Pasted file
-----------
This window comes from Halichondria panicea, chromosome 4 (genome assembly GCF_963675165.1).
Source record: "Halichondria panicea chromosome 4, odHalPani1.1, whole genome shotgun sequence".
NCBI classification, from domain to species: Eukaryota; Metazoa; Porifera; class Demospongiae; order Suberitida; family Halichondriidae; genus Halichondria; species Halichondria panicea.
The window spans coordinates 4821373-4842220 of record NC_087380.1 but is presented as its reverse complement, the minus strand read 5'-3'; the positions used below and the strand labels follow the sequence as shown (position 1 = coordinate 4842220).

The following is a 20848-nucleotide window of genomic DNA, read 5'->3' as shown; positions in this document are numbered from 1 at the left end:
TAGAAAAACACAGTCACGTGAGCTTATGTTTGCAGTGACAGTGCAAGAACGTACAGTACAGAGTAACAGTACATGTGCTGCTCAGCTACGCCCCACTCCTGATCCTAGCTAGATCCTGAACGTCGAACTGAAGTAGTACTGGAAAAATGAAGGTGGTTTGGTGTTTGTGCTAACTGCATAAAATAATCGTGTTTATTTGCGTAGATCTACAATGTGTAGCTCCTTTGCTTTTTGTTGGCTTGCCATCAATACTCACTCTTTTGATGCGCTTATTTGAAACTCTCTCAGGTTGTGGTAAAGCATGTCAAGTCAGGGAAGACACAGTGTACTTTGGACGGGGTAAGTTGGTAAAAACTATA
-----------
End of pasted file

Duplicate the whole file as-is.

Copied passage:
This window comes from Halichondria panicea, chromosome 4 (genome assembly GCF_963675165.1).
Source record: "Halichondria panicea chromosome 4, odHalPani1.1, whole genome shotgun sequence".
NCBI classification, from domain to species: Eukaryota; Metazoa; Porifera; class Demospongiae; order Suberitida; family Halichondriidae; genus Halichondria; species Halichondria panicea.
The window spans coordinates 4821373-4842220 of record NC_087380.1 but is presented as its reverse complement, the minus strand read 5'-3'; the positions used below and the strand labels follow the sequence as shown (position 1 = coordinate 4842220).

The following is a 20848-nucleotide window of genomic DNA, read 5'->3' as shown; positions in this document are numbered from 1 at the left end:
TAGAAAAACACAGTCACGTGAGCTTATGTTTGCAGTGACAGTGCAAGAACGTACAGTACAGAGTAACAGTACATGTGCTGCTCAGCTACGCCCCACTCCTGATCCTAGCTAGATCCTGAACGTCGAACTGAAGTAGTACTGGAAAAATGAAGGTGGTTTGGTGTTTGTGCTAACTGCATAAAATAATCGTGTTTATTTGCGTAGATCTACAATGTGTAGCTCCTTTGCTTTTTGTTGGCTTGCCATCAATACTCACTCTTTTGATGCGCTTATTTGAAACTCTCTCAGGTTGTGGTAAAGCATGTCAAGTCAGGGAAGACACAGTGTACTTTGGACGGGGTAAGTTGGTAAAAACTATA